Ellen Huang

in Chinese Studies

ISBN: 9780199920082
Published online April 2013 | | DOI:

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Since the mid-19th century the scholarship on Chinese ceramics in Western languages and in the Chinese language has proceeded in two main directions: (1) technical studies based on the use of scientific equipment and (2) catalogues published by museums and archaeological institutes. Both types of studies depend on object-based research. The prevalence of illustrated catalogues across the various sections in this article reflects this research emphasis. Such studies ultimately strengthen our understanding of ceramics by establishing a chronology determined by the period’s defining physical or visual characteristics. Essentially, the result is an academic field dominated by stylistic periodizations conducive to authentication, connoisseurship identification, and the necessities of the art market. The resurgence of world history in historiography, in part owing to the context of late-20th-century globalization and the end of socialist blocs, has also given rise to scholarly works about Chinese ceramics from various subfields in the historical discipline, including economics and trade, and collecting histories. Most if not all of these studies are in Western languages and use textual documentation from the European or American perspective. At times the cultural history of ceramics, including the study of collectors, coincides with economic histories of consumption, even given the changing social structures through which ceramics were consumed, from royal princely acquisitions to middle-class consumerism in the 19th century. Still, the scholarship about the reception of Chinese ceramics, whether from a collecting or a consumption perspective, privileges Western-language sources and Western collectors and tastes rather than the Chinese perspective, making world historical accounts of Chinese ceramics strangely negligent of Chinese voices and agents. Finally, a major influence on the direction of ceramic studies is mainland China’s 20th-century archaeological activity, through which new finds at uncovered kiln sites continue to revise our ceramic history. By combining these with imperial court records at the Number One Historical Archives in Beijing, scholars at the National Palace Museum in Beijing, such as Wang Guangyao (see Wang 2004, cited under Institutional History), produce interesting histories of how imperial commissions of porcelain operated at the level of aesthetic design.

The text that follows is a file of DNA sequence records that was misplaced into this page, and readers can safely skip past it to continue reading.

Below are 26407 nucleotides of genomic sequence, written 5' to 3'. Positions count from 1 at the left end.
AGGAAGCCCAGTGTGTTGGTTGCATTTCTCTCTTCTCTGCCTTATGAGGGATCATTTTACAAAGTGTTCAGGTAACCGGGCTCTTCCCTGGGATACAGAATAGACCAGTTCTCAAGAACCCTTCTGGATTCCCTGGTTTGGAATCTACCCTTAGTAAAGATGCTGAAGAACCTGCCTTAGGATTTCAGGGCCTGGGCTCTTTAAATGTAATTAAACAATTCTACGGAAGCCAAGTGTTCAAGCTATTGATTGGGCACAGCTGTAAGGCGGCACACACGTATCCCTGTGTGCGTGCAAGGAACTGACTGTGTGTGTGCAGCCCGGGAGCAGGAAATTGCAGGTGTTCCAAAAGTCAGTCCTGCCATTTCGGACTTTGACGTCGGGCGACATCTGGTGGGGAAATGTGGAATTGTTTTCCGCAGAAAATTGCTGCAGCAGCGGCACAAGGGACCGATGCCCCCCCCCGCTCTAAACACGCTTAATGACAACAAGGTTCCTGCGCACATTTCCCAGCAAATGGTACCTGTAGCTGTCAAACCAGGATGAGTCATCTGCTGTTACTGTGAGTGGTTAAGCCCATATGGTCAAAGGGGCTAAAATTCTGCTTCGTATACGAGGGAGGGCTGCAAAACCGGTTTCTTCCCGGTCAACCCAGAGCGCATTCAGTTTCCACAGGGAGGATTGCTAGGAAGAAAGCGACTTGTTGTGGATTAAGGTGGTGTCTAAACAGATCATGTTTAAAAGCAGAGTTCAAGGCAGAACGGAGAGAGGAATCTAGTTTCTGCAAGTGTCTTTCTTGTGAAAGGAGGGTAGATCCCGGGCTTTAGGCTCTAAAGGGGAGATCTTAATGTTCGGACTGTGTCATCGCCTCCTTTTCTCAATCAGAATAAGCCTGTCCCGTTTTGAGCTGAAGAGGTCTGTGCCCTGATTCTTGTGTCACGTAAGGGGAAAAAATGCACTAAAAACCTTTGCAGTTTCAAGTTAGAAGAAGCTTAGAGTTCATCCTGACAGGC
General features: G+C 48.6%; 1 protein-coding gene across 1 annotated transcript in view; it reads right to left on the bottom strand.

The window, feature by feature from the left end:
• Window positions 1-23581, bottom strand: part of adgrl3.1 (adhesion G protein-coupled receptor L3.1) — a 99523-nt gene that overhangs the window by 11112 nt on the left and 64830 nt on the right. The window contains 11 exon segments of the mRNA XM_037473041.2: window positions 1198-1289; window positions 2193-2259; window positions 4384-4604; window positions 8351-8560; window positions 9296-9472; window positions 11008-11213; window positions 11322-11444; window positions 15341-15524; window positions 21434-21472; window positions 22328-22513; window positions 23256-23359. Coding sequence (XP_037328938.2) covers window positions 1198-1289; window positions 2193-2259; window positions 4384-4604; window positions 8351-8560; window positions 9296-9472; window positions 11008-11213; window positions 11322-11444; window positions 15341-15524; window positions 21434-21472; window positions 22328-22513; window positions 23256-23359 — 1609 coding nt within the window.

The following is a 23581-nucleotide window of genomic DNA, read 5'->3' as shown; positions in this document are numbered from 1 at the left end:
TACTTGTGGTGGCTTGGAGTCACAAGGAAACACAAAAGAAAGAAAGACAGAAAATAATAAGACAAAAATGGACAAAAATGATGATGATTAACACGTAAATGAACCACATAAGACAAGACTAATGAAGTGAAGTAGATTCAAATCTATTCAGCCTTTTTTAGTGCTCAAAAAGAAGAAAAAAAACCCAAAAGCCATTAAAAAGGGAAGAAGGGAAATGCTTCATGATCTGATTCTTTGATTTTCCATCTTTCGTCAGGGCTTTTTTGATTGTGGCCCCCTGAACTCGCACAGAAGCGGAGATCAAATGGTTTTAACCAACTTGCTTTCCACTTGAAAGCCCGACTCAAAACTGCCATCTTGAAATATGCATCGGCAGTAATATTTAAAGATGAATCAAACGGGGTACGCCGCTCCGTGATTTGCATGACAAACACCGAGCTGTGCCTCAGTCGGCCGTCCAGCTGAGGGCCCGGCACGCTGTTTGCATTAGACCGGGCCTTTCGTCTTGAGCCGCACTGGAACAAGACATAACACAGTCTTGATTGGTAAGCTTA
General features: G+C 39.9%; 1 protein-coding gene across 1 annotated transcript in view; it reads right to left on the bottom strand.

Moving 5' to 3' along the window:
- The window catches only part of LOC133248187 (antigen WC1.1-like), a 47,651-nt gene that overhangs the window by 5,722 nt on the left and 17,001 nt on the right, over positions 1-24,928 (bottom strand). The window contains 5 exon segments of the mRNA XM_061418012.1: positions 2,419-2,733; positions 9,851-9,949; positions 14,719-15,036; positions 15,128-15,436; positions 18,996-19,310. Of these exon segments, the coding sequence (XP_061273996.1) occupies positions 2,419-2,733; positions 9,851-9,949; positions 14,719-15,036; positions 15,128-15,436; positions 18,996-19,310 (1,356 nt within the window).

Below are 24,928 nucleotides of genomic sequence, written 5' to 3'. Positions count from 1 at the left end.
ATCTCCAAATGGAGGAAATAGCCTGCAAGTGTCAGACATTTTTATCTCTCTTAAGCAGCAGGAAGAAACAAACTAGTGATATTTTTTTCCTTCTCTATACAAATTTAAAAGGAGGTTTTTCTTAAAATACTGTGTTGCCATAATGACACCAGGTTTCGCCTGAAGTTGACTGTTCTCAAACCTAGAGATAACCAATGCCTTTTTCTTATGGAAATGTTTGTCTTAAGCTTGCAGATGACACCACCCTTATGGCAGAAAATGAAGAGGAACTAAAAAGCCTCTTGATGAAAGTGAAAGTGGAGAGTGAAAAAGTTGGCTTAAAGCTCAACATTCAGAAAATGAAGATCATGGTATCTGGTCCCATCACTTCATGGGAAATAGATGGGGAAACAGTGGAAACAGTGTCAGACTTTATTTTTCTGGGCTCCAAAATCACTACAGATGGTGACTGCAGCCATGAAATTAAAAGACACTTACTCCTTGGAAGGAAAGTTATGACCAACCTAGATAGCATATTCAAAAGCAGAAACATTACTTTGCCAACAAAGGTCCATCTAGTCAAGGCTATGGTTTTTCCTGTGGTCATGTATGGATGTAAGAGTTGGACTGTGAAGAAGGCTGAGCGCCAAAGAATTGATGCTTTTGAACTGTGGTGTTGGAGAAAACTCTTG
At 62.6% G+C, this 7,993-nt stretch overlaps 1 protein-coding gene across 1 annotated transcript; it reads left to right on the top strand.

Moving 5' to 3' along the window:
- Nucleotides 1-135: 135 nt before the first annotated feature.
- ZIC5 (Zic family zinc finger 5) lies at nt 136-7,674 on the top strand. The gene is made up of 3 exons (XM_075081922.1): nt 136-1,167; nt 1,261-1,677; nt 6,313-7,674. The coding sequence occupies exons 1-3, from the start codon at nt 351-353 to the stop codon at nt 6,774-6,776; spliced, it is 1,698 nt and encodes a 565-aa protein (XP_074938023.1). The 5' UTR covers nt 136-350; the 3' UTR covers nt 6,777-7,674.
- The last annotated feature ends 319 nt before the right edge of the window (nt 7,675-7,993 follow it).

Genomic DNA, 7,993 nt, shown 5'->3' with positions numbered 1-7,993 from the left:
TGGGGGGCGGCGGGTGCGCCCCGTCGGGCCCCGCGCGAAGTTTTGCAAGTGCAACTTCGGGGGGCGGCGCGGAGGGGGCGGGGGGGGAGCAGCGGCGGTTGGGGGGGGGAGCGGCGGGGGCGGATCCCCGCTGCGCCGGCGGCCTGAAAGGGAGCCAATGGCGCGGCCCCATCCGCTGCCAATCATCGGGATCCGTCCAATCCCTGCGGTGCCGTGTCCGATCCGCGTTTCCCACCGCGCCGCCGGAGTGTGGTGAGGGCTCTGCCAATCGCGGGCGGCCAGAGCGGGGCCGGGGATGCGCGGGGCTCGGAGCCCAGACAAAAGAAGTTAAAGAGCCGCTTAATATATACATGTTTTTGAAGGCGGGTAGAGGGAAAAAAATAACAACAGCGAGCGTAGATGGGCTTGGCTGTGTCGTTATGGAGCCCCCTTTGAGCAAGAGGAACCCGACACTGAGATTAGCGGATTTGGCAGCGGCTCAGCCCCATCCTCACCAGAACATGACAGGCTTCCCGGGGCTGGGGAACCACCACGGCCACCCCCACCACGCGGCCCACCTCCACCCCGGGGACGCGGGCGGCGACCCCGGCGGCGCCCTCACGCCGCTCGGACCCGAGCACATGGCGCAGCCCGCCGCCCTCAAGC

Article.  8582 words. 

Subjects: East Asian Studies ; Asian History ; East Asian Philosophy ; East Asian Religions

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